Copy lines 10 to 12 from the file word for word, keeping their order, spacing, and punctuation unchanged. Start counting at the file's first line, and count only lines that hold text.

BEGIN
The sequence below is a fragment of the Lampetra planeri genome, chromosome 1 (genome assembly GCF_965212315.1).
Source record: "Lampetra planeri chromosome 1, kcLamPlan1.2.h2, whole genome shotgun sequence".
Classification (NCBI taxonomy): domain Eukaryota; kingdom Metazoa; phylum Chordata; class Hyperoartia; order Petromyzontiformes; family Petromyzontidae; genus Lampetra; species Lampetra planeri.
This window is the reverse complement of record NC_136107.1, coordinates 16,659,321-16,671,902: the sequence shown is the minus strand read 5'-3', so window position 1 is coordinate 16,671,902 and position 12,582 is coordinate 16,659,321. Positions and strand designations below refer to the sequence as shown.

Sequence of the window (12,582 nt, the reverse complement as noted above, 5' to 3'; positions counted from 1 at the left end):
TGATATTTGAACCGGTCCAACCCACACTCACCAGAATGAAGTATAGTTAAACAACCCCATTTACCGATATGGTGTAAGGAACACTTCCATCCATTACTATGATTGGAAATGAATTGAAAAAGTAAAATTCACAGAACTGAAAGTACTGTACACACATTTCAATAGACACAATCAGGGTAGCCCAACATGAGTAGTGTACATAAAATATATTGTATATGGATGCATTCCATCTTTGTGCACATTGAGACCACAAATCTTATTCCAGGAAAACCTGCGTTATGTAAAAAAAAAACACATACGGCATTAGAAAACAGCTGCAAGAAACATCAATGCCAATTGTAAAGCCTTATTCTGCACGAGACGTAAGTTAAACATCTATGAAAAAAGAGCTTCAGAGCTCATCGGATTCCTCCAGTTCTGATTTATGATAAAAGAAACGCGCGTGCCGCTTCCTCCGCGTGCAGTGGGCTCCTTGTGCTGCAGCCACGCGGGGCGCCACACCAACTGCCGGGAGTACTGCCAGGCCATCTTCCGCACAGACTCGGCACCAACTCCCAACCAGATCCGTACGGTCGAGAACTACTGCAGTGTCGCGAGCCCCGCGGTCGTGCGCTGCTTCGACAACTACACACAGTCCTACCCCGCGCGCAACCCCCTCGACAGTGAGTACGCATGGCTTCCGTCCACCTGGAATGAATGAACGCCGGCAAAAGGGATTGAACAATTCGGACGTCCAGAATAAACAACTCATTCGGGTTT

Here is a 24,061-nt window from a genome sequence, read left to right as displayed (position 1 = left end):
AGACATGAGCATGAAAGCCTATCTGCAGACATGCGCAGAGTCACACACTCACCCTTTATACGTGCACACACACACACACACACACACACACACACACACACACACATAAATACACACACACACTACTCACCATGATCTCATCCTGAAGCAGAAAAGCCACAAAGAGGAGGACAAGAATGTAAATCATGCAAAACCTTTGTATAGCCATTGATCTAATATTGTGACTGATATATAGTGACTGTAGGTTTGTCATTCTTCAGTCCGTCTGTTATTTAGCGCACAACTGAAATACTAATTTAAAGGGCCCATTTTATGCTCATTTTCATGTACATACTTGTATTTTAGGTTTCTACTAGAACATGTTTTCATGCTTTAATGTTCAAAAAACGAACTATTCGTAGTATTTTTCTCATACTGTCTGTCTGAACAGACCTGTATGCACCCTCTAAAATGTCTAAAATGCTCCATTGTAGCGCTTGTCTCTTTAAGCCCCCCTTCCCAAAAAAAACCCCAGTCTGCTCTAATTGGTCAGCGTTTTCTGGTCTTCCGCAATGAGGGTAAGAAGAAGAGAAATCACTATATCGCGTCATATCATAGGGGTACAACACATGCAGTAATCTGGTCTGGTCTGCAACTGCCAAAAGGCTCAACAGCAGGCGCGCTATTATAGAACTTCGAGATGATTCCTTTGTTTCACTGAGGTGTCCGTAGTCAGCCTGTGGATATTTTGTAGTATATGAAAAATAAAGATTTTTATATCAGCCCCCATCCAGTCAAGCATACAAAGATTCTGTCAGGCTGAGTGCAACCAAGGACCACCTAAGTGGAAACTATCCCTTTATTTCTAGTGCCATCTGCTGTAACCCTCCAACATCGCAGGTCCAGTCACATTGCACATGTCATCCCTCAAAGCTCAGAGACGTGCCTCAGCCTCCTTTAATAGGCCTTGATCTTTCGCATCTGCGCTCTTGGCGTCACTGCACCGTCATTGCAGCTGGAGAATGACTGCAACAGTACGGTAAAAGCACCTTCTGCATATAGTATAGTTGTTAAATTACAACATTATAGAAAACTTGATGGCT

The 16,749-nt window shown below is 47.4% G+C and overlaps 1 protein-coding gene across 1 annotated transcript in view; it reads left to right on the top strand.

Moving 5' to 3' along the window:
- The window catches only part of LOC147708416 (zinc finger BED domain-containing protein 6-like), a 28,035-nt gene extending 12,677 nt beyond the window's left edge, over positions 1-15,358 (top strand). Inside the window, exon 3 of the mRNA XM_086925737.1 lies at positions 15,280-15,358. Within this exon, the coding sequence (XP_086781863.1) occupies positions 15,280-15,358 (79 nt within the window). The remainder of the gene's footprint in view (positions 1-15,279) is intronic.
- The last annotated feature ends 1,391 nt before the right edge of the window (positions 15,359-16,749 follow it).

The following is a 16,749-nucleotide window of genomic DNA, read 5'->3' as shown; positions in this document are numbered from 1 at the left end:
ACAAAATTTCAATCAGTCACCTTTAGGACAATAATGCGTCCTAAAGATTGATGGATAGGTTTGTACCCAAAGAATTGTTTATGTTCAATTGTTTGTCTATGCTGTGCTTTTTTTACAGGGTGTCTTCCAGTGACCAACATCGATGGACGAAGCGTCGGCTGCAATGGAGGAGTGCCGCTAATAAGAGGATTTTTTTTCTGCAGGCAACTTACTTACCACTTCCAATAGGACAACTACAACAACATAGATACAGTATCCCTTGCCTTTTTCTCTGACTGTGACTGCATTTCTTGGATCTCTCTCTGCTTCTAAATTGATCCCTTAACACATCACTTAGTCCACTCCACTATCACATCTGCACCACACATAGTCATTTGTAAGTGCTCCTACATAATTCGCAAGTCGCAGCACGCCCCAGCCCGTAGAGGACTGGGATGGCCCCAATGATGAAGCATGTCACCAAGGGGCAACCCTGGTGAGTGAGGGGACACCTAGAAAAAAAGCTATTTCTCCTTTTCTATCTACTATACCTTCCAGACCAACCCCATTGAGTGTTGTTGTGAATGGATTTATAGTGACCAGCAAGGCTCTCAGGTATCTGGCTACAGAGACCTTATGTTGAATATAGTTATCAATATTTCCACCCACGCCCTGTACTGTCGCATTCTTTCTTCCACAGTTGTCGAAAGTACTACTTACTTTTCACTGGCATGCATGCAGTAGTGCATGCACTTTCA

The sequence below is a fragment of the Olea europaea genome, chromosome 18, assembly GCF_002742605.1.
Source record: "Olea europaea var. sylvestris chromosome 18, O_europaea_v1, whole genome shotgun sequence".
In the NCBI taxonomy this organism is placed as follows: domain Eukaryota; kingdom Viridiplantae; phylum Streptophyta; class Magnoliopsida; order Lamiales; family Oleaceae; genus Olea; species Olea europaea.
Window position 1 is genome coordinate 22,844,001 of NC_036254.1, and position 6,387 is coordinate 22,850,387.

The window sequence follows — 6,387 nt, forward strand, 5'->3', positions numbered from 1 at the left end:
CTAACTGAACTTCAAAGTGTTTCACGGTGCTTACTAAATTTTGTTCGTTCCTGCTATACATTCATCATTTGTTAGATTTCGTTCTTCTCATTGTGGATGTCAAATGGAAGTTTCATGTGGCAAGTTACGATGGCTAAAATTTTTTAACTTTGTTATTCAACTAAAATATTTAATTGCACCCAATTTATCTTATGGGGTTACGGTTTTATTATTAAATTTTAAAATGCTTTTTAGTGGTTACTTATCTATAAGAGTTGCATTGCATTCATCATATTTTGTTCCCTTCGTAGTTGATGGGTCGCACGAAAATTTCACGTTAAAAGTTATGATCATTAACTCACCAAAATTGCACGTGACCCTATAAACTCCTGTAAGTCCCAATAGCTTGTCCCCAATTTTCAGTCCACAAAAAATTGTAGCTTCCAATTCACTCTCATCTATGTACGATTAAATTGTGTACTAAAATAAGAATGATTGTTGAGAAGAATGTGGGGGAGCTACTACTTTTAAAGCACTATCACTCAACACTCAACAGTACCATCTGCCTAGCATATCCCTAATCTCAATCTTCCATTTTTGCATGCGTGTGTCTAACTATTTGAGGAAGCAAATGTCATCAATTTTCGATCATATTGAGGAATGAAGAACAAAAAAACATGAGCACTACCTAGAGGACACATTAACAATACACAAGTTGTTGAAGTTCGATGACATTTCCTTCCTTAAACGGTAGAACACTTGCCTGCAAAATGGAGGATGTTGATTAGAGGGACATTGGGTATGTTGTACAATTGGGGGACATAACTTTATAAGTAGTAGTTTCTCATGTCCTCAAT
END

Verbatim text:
Moving 5' to 3' along the window:
- The window catches only part of LOC147708416 (zinc finger BED domain-containing protein 6-like), a 28,035-nt gene extending 12,677 nt beyond the window's left edge, over positions 1-15,358 (top strand). Inside the window, exon 3 of the mRNA XM_086925737.1 lies at positions 15,280-15,358. Within this exon, the coding sequence (XP_086781863.1) occupies positions 15,280-15,358 (79 nt within the window). The remainder of the gene's footprint in view (positions 1-15,279) is intronic.
- The last annotated feature ends 1,391 nt before the right edge of the window (positions 15,359-16,749 follow it).